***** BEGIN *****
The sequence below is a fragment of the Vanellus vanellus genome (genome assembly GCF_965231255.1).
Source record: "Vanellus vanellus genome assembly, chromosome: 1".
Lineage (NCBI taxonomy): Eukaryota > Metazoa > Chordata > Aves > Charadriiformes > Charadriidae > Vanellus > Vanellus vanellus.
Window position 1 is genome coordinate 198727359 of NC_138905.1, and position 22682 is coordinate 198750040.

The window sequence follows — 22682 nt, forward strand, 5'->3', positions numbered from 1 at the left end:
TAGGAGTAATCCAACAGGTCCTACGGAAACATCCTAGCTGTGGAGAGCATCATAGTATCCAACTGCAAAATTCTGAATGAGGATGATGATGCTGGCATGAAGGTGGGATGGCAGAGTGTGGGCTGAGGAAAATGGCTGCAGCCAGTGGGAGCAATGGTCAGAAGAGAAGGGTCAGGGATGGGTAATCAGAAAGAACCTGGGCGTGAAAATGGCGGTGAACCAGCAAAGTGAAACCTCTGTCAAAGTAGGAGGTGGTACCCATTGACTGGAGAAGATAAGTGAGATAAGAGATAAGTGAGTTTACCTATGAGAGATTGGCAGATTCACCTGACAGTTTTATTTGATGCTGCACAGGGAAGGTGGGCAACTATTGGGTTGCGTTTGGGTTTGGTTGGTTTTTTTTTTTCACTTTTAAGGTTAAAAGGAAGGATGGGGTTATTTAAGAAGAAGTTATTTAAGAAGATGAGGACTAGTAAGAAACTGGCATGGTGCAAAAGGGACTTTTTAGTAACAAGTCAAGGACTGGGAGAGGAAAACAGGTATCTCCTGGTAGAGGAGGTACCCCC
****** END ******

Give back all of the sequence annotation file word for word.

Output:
The sequence below is a fragment of the Vanellus vanellus genome (genome assembly GCF_965231255.1).
Source record: "Vanellus vanellus genome assembly, chromosome: 1".
Lineage (NCBI taxonomy): Eukaryota > Metazoa > Chordata > Aves > Charadriiformes > Charadriidae > Vanellus > Vanellus vanellus.
Window position 1 is genome coordinate 198727359 of NC_138905.1, and position 22682 is coordinate 198750040.

The window sequence follows — 22682 nt, forward strand, 5'->3', positions numbered from 1 at the left end:
TAGGAGTAATCCAACAGGTCCTACGGAAACATCCTAGCTGTGGAGAGCATCATAGTATCCAACTGCAAAATTCTGAATGAGGATGATGATGCTGGCATGAAGGTGGGATGGCAGAGTGTGGGCTGAGGAAAATGGCTGCAGCCAGTGGGAGCAATGGTCAGAAGAGAAGGGTCAGGGATGGGTAATCAGAAAGAACCTGGGCGTGAAAATGGCGGTGAACCAGCAAAGTGAAACCTCTGTCAAAGTAGGAGGTGGTACCCATTGACTGGAGAAGATAAGTGAGATAAGAGATAAGTGAGTTTACCTATGAGAGATTGGCAGATTCACCTGACAGTTTTATTTGATGCTGCACAGGGAAGGTGGGCAACTATTGGGTTGCGTTTGGGTTTGGTTGGTTTTTTTTTTTCACTTTTAAGGTTAAAAGGAAGGATGGGGTTATTTAAGAAGAAGTTATTTAAGAAGATGAGGACTAGTAAGAAACTGGCATGGTGCAAAAGGGACTTTTTAGTAACAAGTCAAGGACTGGGAGAGGAAAACAGGTATCTCCTGGTAGAGGAGGTACCCCC